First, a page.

More than 12 Million Americans Will Benefit
From Fee Transparency and Fraud Protections
(Washington) Advocates are celebrating strong signs that the Senate will not act before the clock runs out on Thursday for resolutions filed in the U.S. Senate by Senator David Perdue (GA) and in the U.S. House by Rep. Roger Williams (TX) that would have forced a vote to block prepaid card protections created by the Consumer Financial Protection Bureau (CFPB). Texas is the home state of prepaid card firm NetSpend and Georgia is the home of its parent company TSYS. Repealing the rule would have allowed NetSpend to keep charging customers up to $85 million a year in overdraft fees while blocking basic fraud protections and fee disclosures set to go into effect for all prepaid cards, 98% of which don’t have overdraft fees.
“This will be a victory for the 12 million Americans who use prepaid cards, including rural and inner city Americans who live far from a bank, workers who receive wages on payroll cards, and households who can’t get a bank account,” said Lauren Saunders, associate director of the National Consumer Law Center (NCLC). “People use prepaid cards to control their finances and avoid overdraft fees, and it would have been a travesty if Congress had vetoed fee and fraud protections on all cards just so that one company could charge overdraft fees. We hope that Congress will support the Consumer Financial Protection Bureau’s other work to protect families from predatory financial products.
Consumers shut out of the banking system or trying to avoid bank account overdraft fees use prepaid cards to get direct deposits and manage their money. Prepaid cards are a rapidly growing market, used by 9.8 percent of households in 2015, according to the FDIC.
“This rule will give consumers, including people who rely on prepaid debit cards instead of a bank account, the basic protections they need to manage their finances more safely and securely,” said Lisa Donner, executive director at Americans for Financial Reform. “When people learned it was under threat, they made the case that this rule is important and workable, and it looks like enough lawmakers paid attention.”
Last fall, the CFPB issued a rule that extends to prepaid cards the basic protections against fraud, unauthorized charges, and errors that consumers have with bank account debit cards. The rule, which is effective April 1, 2018, also gives consumers a simple chart of fees to help them shop for a prepaid card.
Although the rule does not prohibit overdraft fees, it does require overdraft features to be affordable on the few cards that can be overdrawn. Companies must wait 30 days before adding overdraft credit features and must comply with the rules for credit cards, including limits on fees in the first year, consideration of ability to pay, payments only once a month, and a ban on requiring automatic repayment from incoming deposits.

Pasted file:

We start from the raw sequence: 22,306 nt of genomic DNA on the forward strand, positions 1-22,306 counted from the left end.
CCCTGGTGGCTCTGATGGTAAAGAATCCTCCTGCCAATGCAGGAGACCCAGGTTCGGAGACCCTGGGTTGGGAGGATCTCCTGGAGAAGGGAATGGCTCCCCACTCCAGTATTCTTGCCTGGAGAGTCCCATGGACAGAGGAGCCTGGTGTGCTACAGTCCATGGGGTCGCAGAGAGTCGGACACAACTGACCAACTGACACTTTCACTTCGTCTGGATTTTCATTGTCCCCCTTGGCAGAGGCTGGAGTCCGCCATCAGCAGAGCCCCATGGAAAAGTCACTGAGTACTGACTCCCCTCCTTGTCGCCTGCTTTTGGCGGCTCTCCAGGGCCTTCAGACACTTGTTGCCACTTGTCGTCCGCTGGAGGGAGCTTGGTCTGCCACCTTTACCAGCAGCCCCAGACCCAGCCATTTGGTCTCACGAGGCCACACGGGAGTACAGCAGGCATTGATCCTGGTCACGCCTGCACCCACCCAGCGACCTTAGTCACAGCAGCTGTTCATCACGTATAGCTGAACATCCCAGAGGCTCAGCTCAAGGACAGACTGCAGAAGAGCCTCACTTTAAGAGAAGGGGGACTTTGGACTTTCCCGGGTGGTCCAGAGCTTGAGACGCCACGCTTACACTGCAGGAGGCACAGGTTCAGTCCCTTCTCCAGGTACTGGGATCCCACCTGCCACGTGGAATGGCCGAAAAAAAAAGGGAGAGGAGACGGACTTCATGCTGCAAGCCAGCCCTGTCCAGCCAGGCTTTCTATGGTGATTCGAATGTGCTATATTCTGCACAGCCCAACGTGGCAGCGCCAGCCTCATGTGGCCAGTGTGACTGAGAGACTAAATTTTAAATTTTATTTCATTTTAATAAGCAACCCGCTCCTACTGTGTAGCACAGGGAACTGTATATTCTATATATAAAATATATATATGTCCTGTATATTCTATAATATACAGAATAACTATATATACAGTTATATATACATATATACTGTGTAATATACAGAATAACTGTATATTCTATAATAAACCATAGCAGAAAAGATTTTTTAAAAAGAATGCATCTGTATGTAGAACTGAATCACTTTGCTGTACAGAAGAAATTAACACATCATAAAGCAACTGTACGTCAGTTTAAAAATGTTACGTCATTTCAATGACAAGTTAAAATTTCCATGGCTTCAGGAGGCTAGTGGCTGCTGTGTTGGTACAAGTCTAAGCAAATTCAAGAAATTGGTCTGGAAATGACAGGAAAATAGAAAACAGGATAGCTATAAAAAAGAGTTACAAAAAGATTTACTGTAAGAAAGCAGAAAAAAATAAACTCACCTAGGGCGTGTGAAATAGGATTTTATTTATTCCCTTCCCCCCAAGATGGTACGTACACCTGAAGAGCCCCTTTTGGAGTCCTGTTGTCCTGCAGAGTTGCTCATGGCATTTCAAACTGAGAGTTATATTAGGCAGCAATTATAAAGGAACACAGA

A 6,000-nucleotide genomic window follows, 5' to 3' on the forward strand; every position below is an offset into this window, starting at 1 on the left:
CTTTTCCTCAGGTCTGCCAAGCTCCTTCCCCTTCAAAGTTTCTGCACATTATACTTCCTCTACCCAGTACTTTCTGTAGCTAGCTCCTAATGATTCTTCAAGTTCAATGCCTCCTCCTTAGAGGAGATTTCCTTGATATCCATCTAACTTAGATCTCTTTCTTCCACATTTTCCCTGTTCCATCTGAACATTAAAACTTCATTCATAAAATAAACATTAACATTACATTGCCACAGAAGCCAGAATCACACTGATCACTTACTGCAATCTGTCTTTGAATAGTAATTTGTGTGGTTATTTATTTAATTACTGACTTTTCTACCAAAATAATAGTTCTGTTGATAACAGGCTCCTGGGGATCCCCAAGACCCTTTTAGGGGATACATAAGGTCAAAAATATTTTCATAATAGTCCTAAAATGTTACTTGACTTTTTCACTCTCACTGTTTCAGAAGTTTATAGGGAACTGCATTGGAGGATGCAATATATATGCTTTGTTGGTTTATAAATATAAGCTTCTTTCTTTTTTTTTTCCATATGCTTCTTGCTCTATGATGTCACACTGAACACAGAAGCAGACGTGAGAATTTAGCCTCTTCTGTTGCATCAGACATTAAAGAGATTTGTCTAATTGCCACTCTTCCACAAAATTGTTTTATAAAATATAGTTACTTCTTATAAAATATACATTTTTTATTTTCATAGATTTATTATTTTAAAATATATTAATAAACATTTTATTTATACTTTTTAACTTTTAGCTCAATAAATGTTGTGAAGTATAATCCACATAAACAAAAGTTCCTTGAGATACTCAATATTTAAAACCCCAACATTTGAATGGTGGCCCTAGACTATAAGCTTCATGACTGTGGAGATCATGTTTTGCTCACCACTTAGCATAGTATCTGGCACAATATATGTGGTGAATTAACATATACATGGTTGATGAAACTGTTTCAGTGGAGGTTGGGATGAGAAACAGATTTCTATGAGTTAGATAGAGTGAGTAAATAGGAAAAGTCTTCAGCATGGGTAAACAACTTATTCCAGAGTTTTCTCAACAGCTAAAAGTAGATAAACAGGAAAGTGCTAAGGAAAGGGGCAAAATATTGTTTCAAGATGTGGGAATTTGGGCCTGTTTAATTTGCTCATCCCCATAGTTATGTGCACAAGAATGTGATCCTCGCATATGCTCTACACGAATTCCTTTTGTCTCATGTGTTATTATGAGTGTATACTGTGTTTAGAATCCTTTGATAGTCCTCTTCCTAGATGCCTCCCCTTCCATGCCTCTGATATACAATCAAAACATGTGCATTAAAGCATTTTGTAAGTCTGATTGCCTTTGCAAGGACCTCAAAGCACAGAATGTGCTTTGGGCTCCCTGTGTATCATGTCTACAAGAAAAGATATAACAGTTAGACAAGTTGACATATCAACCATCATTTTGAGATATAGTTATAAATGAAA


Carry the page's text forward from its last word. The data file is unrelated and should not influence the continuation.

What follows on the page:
Only 2% of prepaid cards have overdraft fees, according to a survey by the CFPB. NetSpend, the only major prepaid card provider with overdraft fees, primarily sells its cards at payday loan and check cashing stores and through payroll cards used by fast food chains, retail stores, and other employers of low-wage workers. The biggest prepaid card company, Green Dot, does not charge overdraft fees and supports the CFPB prepaid rule.
“This is welcome news for consumers across the country. Rescinding this important protection would have left consumers at risk for abuse by bad prepaid card practices, including charging fees just for checking their account balance and denying customers access to their own money. The effort to preserve this rule would not have been possible without the support of consumer advocates, civil rights organizations, faith leaders, and state organizations and partners who organized at the local level and urged their senators to keep this essential consumer protection intact,” said Center for Responsible Lending (CRL) Director of Federal Advocacy Scott Astrada.
The prepaid card resolution was filed under the Congressional Review Act (CRA), an obscure law that gives Congress, with the President’s signature, a window to veto a rule from going into effect. The CRA has special provisions to expedite a vote and prevent a filibuster. If a rule is blocked by a CRA vote, the agency is forever barred from doing a substantially similar rule unless Congress authorizes it.
Since 1969, the nonprofit National Consumer Law Center® (NCLC®) has worked for consumer justice and economic security for low-income and other disadvantaged people, including older adults, in the U.S. through its expertise in policy analysis and advocacy, publications, litigation, expert witness services, and training. www.nclc.org
Americans for Financial Reform is a coalition of labor unions, civil rights organizations, consumer advocates and community groups that fights for a fairer, more inclusive and more stable financial system.
The Center for Responsible Lending is a nonprofit, nonpartisan research and policy organization dedicated to protecting homeownership and family wealth by working to eliminate abusive financial practices.